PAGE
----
logo

Newspapers

file

Using the Guide

Entries first are arranged by the city in which the newspaper was published, then alphabetically by the most recent title used by the newspaper. The data following the title includes frequency, type of newspaper (e.g., general, collegiate, religious, etc.), its editorial politics, its title variations, and special notes on mergers or other information. Finally, the CAC holdings are listed. Titles resulting from mergers are treated as separate entries. For example, the Carey Progressor merged with the Carey Times to form the Progressor Times. Each of the three titles is listed separately. If the new title is superseded by a title variation, appropriate cross-references are made to the latest title. Titles listed in the variations are not cross-referenced; therefore, researchers should examine the notes on variations for all newspapers within the appropriate city to determine if the CAC holds a specific title. The entries also note, by using an asterisk (*), if the newspaper or portions of it are on microfilm.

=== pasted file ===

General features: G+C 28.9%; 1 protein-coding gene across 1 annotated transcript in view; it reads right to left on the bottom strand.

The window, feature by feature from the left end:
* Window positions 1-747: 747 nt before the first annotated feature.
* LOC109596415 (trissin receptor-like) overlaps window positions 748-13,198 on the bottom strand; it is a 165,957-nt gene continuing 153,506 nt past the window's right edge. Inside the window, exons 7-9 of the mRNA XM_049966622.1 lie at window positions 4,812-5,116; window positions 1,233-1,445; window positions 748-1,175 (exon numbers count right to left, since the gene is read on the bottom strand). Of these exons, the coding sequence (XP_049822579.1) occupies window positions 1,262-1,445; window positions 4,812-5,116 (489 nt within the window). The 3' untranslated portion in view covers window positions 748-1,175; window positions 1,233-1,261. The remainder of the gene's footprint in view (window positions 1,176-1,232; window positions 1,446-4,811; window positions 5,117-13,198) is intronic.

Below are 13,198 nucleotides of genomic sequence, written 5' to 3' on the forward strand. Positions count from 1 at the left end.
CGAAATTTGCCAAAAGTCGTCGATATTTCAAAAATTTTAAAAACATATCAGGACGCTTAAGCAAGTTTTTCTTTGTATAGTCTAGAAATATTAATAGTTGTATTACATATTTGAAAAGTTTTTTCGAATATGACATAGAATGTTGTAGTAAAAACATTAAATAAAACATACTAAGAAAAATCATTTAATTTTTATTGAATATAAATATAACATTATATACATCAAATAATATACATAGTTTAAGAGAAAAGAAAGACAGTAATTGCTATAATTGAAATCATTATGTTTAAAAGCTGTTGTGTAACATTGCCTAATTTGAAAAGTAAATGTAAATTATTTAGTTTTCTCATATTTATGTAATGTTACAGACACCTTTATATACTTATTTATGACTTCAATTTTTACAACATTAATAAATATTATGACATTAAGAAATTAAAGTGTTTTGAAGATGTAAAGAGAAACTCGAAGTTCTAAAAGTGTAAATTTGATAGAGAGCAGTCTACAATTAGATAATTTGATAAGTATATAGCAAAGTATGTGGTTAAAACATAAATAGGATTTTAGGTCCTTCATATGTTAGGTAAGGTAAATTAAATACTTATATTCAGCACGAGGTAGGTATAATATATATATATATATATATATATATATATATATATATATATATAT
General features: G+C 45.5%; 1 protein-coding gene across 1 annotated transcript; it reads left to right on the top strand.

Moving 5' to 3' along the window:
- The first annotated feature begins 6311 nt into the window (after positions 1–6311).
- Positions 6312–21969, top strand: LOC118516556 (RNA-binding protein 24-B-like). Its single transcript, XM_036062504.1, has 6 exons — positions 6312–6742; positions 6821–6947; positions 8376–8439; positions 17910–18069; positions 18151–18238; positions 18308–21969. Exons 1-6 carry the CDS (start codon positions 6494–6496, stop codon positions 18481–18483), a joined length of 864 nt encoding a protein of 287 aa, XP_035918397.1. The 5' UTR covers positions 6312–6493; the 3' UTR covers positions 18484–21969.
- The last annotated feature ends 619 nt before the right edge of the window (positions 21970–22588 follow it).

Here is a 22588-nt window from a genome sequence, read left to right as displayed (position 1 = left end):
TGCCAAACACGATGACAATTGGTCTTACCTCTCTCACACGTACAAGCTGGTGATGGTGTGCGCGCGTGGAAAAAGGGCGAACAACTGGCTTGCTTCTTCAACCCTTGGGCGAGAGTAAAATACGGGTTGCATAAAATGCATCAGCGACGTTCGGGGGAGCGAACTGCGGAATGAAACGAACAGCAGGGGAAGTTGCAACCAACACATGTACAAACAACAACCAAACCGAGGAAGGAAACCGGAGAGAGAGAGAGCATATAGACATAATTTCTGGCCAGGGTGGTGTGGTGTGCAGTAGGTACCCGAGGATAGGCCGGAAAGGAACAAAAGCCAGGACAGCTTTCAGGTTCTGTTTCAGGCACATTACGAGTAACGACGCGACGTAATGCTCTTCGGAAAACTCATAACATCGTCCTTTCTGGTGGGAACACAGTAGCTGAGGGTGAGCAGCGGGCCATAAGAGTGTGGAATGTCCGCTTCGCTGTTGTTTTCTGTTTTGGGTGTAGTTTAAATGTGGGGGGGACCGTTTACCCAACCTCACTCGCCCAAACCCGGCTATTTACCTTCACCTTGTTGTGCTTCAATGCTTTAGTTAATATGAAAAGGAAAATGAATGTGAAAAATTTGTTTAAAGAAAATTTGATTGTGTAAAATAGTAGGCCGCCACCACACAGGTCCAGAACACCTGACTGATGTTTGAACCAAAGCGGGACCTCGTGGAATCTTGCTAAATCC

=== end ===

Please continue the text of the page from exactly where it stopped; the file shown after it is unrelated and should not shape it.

Cities:   A - B - C - D - E - F - G - H - I - J - K - L - M - N - O - P - Q - R - S - T - U - V - W - X - Y - Z

Newspaper Indexes

Before the days of wire services or news bureaus, newspapers frequently printed letters from local soldiers to provide more in-depth coverage of war news. Since regiments were recruited by geographical regions, most of the men serving in a unit were neighbors, and their families often shared letters with each other. Some soldiers specifically arranged to send reports of company news to their hometown newspapers. This index, prepared by Dan Masters, records soldiers' correspondence printed in area newspapers during the Civil War. Researchers should be aware that this index does not necessarily represent the holdings of the Center for Archival Collections.

Civil War Newspaper Index (PDF file)

Local newspapers frequently printed letters from local soldiers to provide more in-depth coverage of war news. These indexes, prepared by Dan Masters, Steve Badenhop, and Alexandra Hutchings, record soldiers' correspondence printed in area newspapers during World War I. Researchers should be aware that these indexes do not necessarily represent the holdings of the Center for Archival Collections.

WWI Correspondence Index (PDF file)